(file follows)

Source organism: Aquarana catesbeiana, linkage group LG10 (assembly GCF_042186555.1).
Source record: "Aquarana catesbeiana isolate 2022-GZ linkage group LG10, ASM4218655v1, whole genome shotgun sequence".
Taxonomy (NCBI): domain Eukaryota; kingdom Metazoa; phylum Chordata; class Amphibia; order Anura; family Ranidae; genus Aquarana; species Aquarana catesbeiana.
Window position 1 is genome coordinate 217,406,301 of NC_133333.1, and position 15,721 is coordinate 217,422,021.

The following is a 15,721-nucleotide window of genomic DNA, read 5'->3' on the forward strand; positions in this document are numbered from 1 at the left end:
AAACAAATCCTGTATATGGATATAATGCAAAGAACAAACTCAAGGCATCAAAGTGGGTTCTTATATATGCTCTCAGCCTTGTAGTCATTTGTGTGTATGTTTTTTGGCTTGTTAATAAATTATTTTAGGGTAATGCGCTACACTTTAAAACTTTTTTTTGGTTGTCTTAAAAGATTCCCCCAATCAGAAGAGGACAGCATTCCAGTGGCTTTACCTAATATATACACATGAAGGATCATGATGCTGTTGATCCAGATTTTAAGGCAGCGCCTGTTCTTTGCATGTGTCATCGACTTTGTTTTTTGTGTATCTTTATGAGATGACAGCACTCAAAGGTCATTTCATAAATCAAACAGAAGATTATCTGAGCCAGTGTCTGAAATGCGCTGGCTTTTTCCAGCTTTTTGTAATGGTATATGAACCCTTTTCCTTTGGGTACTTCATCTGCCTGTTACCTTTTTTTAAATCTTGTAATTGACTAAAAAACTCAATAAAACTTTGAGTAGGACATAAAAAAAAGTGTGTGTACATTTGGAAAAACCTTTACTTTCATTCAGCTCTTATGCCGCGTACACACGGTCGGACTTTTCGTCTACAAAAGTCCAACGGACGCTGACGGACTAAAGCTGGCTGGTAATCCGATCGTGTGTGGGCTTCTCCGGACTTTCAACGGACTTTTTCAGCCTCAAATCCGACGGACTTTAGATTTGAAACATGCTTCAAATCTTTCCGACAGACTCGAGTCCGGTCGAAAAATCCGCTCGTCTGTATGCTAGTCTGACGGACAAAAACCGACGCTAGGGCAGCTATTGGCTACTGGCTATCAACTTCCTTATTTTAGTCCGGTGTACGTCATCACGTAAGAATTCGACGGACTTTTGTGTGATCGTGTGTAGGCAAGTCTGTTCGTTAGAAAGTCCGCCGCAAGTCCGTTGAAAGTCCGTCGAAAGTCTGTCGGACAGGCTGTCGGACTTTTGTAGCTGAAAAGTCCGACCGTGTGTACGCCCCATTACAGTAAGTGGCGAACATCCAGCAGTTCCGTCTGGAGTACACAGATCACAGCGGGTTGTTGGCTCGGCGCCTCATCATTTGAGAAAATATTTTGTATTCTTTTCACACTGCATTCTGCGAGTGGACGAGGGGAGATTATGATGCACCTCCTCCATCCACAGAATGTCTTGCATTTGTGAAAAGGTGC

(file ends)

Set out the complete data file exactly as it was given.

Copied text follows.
Source organism: Aquarana catesbeiana, linkage group LG10 (assembly GCF_042186555.1).
Source record: "Aquarana catesbeiana isolate 2022-GZ linkage group LG10, ASM4218655v1, whole genome shotgun sequence".
Taxonomy (NCBI): domain Eukaryota; kingdom Metazoa; phylum Chordata; class Amphibia; order Anura; family Ranidae; genus Aquarana; species Aquarana catesbeiana.
Window position 1 is genome coordinate 217,406,301 of NC_133333.1, and position 15,721 is coordinate 217,422,021.

The following is a 15,721-nucleotide window of genomic DNA, read 5'->3' on the forward strand; positions in this document are numbered from 1 at the left end:
AAACAAATCCTGTATATGGATATAATGCAAAGAACAAACTCAAGGCATCAAAGTGGGTTCTTATATATGCTCTCAGCCTTGTAGTCATTTGTGTGTATGTTTTTTGGCTTGTTAATAAATTATTTTAGGGTAATGCGCTACACTTTAAAACTTTTTTTTGGTTGTCTTAAAAGATTCCCCCAATCAGAAGAGGACAGCATTCCAGTGGCTTTACCTAATATATACACATGAAGGATCATGATGCTGTTGATCCAGATTTTAAGGCAGCGCCTGTTCTTTGCATGTGTCATCGACTTTGTTTTTTGTGTATCTTTATGAGATGACAGCACTCAAAGGTCATTTCATAAATCAAACAGAAGATTATCTGAGCCAGTGTCTGAAATGCGCTGGCTTTTTCCAGCTTTTTGTAATGGTATATGAACCCTTTTCCTTTGGGTACTTCATCTGCCTGTTACCTTTTTTTAAATCTTGTAATTGACTAAAAAACTCAATAAAACTTTGAGTAGGACATAAAAAAAAGTGTGTGTACATTTGGAAAAACCTTTACTTTCATTCAGCTCTTATGCCGCGTACACACGGTCGGACTTTTCGTCTACAAAAGTCCAACGGACGCTGACGGACTAAAGCTGGCTGGTAATCCGATCGTGTGTGGGCTTCTCCGGACTTTCAACGGACTTTTTCAGCCTCAAATCCGACGGACTTTAGATTTGAAACATGCTTCAAATCTTTCCGACAGACTCGAGTCCGGTCGAAAAATCCGCTCGTCTGTATGCTAGTCTGACGGACAAAAACCGACGCTAGGGCAGCTATTGGCTACTGGCTATCAACTTCCTTATTTTAGTCCGGTGTACGTCATCACGTAAGAATTCGACGGACTTTTGTGTGATCGTGTGTAGGCAAGTCTGTTCGTTAGAAAGTCCGCCGCAAGTCCGTTGAAAGTCCGTCGAAAGTCTGTCGGACAGGCTGTCGGACTTTTGTAGCTGAAAAGTCCGACCGTGTGTACGCCCCATTACAGTAAGTGGCGAACATCCAGCAGTTCCGTCTGGAGTACACAGATCACAGCGGGTTGTTGGCTCGGCGCCTCATCATTTGAGAAAATATTTTGTATTCTTTTCACACTGCATTCTGCGAGTGGACGAGGGGAGATTATGATGCACCTCCTCCATCCACAGAATGTCTTGCATTTGTGAAAAGGTGC